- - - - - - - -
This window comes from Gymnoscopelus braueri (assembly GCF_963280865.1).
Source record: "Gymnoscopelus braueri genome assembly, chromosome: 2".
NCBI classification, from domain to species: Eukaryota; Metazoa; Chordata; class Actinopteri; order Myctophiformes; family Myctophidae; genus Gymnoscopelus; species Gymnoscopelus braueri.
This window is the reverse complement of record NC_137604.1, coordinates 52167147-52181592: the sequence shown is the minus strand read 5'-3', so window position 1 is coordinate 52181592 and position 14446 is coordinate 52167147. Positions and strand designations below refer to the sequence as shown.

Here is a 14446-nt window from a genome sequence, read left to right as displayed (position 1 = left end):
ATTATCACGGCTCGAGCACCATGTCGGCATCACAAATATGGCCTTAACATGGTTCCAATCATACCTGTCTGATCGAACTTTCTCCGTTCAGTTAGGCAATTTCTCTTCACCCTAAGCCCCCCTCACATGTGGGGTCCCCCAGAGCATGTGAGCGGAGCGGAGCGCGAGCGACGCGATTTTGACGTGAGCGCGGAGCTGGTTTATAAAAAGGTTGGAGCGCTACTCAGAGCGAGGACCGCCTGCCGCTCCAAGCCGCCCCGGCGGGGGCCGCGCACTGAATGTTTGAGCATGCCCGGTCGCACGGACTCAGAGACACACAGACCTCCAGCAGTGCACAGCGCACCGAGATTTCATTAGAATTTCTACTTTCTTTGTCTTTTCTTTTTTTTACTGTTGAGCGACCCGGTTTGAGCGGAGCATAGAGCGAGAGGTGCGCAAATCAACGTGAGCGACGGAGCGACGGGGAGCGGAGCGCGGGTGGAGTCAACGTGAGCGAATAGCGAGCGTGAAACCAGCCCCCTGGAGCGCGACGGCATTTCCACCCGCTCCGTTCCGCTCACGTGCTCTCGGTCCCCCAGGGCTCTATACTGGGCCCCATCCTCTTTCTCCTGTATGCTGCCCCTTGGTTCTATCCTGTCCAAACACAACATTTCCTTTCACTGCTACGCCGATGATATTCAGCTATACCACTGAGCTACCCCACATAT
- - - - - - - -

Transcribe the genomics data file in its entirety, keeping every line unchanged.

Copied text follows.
This window comes from Gymnoscopelus braueri (assembly GCF_963280865.1).
Source record: "Gymnoscopelus braueri genome assembly, chromosome: 2".
NCBI classification, from domain to species: Eukaryota; Metazoa; Chordata; class Actinopteri; order Myctophiformes; family Myctophidae; genus Gymnoscopelus; species Gymnoscopelus braueri.
This window is the reverse complement of record NC_137604.1, coordinates 52167147-52181592: the sequence shown is the minus strand read 5'-3', so window position 1 is coordinate 52181592 and position 14446 is coordinate 52167147. Positions and strand designations below refer to the sequence as shown.

Here is a 14446-nt window from a genome sequence, read left to right as displayed (position 1 = left end):
ATTATCACGGCTCGAGCACCATGTCGGCATCACAAATATGGCCTTAACATGGTTCCAATCATACCTGTCTGATCGAACTTTCTCCGTTCAGTTAGGCAATTTCTCTTCACCCTAAGCCCCCCTCACATGTGGGGTCCCCCAGAGCATGTGAGCGGAGCGGAGCGCGAGCGACGCGATTTTGACGTGAGCGCGGAGCTGGTTTATAAAAAGGTTGGAGCGCTACTCAGAGCGAGGACCGCCTGCCGCTCCAAGCCGCCCCGGCGGGGGCCGCGCACTGAATGTTTGAGCATGCCCGGTCGCACGGACTCAGAGACACACAGACCTCCAGCAGTGCACAGCGCACCGAGATTTCATTAGAATTTCTACTTTCTTTGTCTTTTCTTTTTTTTACTGTTGAGCGACCCGGTTTGAGCGGAGCATAGAGCGAGAGGTGCGCAAATCAACGTGAGCGACGGAGCGACGGGGAGCGGAGCGCGGGTGGAGTCAACGTGAGCGAATAGCGAGCGTGAAACCAGCCCCCTGGAGCGCGACGGCATTTCCACCCGCTCCGTTCCGCTCACGTGCTCTCGGTCCCCCAGGGCTCTATACTGGGCCCCATCCTCTTTCTCCTGTATGCTGCCCCTTGGTTCTATCCTGTCCAAACACAACATTTCCTTTCACTGCTACGCCGATGATATTCAGCTATACCACTGAGCTACCCCACATAT